Legolas was a warlord
by , 10-22-2011 at 10:01 PM (3367 Views)
More thoughts on Extended Rests
I think that in my previous writings I've been quite clear about my opinions on the nature of healing surges, and ways to make the game mechanics better fit your "narrative" space. I've included examples of how to make recovery harder, or easier depending on your mood and the needs of your game.
After some consideration I started thinking about why some of the mechanics don't seem to fit, or are inadequate for the "narrative" space that DMs and players might use. I usually don't have a problem modifying to meet my needs, but I'm a pretty laid back gamer too. The main disconnect is that each group of gamers wants a different thing from the Fantasy RPG (FRPG). No game is ever going to fit ALL these needs. Some become "irrational", and I'm being hyperbolic here, when the game doesn't fit their needs. Even though some other game might fit their needs better, they instead want a particular game to provide for their experience right out of the box, even if it is not the right fit. This way lies madness, but such is the way of the internet, and Veruca Salt.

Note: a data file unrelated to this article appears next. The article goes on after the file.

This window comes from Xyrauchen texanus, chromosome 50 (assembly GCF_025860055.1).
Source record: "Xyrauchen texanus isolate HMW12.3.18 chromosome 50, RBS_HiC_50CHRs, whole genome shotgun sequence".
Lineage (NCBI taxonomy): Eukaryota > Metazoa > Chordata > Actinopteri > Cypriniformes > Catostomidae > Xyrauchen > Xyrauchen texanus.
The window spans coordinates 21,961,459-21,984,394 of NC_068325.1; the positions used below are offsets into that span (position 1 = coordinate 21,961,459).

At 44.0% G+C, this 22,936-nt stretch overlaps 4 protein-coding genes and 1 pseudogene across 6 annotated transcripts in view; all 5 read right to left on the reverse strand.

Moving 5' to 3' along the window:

To avoid confusion I will define in very general terms what I perceive to be the main purpose of an FRPG. That way all my discussions are framed within that context.If your definition of the primary purpose of the FRPG is significantly different from mine then most of what I write will make no sense, or will probably clash with your needs. In that case the context of what I write is not for you. However, if that context seems to jive with your needs from the game then maybe I can offer some additional insights.The primary purpose of the FRPG is to provide an entertaining way for imaginary characters to go "adventuring".
Some of the complaints leveled at 4e are that it does not provide a mechanical way of representing "serious wounds". I've already addressed that in previous writings, and have even provided multiple "mechanical" ways for DMs to do so if they choose. There is a pretty strong game reason why those things are not something the game provides out of the box. They interfere with the primary purpose of the FRPG, which is to go adventuring, not spend your time on bed rest.